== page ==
(ii) Homologous organs: Homologous organs are ones that perform distinct functions but have a similar origin and structure. Humans, cheetahs, bats, and whales, for example, show similarities in the arrangement of bones in their forelimbs, despite the fact that these forelimbs serve different tasks in these creatures. Because of adaptation to distinct demands, these animals evolved identical structures in opposite orientations. This is referred to as divergent evolution.
(iii) Analogous structures: They are not morphologically identical organs, yet they serve the same purpose. For example, the eyes of mammals and octopuses, as well as the flippers of penguins and dolphins. This is because distinct groups of species have comparable adaptation traits owing to similar environment. This process of evolution is known as convergent evolution. 
(iv) Biochemical evidence: Similarities in proteins and genes that execute the same function in different species suggest a common ancestor. These molecular similarities, like structural similarities, indicate common ancestor.

Evolution by Natural Selection

 Industrial Melanism: Natural selection was seen in a peppered moth in England in the 1850s, prior to industrialization (Biston betularia). 
• This moth came in two colours: grey and black (Carbonaria). Before industrialisation in the early nineteenth century, only the grey-colored moths were present; the black ones were uncommon. 
• The grey-colored moths were found on tree trunks coated in lichens, allowing them to flee their assailants. 
• Later, around 1920, when industries developed, postindustrialization, the lichens died and the tree trunks became black owing to the deposition of industrial soot. Birds may now locate these moths and feast on them.
 • As a result, the grey-colored moths were devoured by the birds, but the dark-colored moths fled.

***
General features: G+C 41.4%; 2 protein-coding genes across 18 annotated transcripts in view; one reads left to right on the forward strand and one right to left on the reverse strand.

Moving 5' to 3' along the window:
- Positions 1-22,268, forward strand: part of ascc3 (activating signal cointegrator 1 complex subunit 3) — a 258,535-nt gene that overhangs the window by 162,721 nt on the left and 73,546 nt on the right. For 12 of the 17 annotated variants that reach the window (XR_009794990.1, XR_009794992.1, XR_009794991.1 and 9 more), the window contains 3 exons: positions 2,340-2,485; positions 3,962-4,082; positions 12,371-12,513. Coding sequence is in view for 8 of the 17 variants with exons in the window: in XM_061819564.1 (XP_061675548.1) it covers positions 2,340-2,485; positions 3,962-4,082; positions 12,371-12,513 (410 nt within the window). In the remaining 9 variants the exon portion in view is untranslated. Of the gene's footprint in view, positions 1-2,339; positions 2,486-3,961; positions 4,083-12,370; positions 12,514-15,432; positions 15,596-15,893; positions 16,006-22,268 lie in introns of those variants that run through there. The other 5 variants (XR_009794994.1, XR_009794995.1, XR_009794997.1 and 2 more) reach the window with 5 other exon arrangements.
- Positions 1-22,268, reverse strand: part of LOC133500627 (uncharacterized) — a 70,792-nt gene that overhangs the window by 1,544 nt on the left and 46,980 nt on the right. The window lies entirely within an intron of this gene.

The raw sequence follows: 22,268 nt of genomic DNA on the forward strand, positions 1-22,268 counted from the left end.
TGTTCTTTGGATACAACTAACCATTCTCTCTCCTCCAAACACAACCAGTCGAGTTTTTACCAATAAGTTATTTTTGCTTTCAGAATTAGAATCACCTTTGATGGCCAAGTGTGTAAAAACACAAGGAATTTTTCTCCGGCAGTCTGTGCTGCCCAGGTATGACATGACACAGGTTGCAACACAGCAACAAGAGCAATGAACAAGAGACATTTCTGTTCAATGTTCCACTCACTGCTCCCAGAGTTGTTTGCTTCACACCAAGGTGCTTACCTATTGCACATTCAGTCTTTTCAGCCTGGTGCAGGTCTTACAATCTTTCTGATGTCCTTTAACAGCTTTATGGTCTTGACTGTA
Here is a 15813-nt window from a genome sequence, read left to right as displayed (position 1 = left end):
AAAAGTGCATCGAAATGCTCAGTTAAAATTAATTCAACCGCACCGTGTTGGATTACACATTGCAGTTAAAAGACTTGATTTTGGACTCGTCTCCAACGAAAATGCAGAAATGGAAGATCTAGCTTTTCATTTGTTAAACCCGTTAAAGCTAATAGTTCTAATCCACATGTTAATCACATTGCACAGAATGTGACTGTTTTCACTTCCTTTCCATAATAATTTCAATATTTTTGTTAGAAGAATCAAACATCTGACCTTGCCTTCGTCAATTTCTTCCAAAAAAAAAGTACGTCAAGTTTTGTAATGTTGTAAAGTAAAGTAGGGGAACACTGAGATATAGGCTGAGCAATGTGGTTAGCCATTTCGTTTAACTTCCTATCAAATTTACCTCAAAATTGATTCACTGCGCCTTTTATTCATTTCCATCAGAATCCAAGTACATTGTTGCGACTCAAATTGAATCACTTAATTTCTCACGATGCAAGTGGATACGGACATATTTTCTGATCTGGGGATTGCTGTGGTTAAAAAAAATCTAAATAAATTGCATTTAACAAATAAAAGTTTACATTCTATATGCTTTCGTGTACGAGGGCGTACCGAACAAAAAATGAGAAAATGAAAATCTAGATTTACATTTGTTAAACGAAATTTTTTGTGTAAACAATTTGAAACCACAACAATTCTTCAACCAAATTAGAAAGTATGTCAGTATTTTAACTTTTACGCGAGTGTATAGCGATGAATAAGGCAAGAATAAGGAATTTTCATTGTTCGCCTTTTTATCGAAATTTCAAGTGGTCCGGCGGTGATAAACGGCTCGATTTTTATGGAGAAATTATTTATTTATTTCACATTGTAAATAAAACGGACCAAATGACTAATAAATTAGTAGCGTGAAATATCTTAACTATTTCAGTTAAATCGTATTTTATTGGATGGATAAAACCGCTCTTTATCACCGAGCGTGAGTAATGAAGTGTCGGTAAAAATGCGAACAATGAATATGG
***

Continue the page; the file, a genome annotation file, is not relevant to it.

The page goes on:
• The coal is currently being replaced by industries, which utilise oil and electricity. This has resulted in less soot generation and, as a result, decreased soot deposition on tree trunks. 
• These tree trunks have now become grey once more. As a result, the number of grey-colored moths has grown once more. 
              (a) unpolluted area    (b) polluted area

Evolution by Anthropogenic Selection: e.g. resistance of mosquitoes to pesticides.
DDT was a huge success when it was used to control mosquitoes. The majority of the mosquitos were DDT sensitive and were so eliminated. Few mosquitos in that population acquired resistant to DDT and survived. They grew and now the entire mosquito population developed resistance to DDT. The same pattern has been found in bacteria that are multidrug resistant as a result of excessive medication and pharmaceutical usage. 

Adaptive Radiation

it refers to the process of evolution of diverse species in a specific geographical region that begins at a point and spreads to other parts of geography (habitat). Darwin's finches are an excellent illustration of adaptive radiation. Australian marsupials developed from a common ancestor stock, yet all lived on Australian island continents.

Convergent evolution occurs when more than one adaptive radiation appears to have occurred in a geographically separated location (representing distinct ecosystems), for example, Placental mammals and Australian marsupials. 

Biological Evolution:

Nature favours the fittest, and fitness is determined by hereditary qualities. Some species have evolved to thrive in hazardous environments. Fitness is the final outcome of one's capacity to adapt to and be chosen by nature. 
According to Lamarck, evolution of living forms happened but was driven by the use and misuse of organs. He used giraffes as an illustration of how they evolved their necks by harvesting leaves on lofty trees and had to adjust by elongating their necks.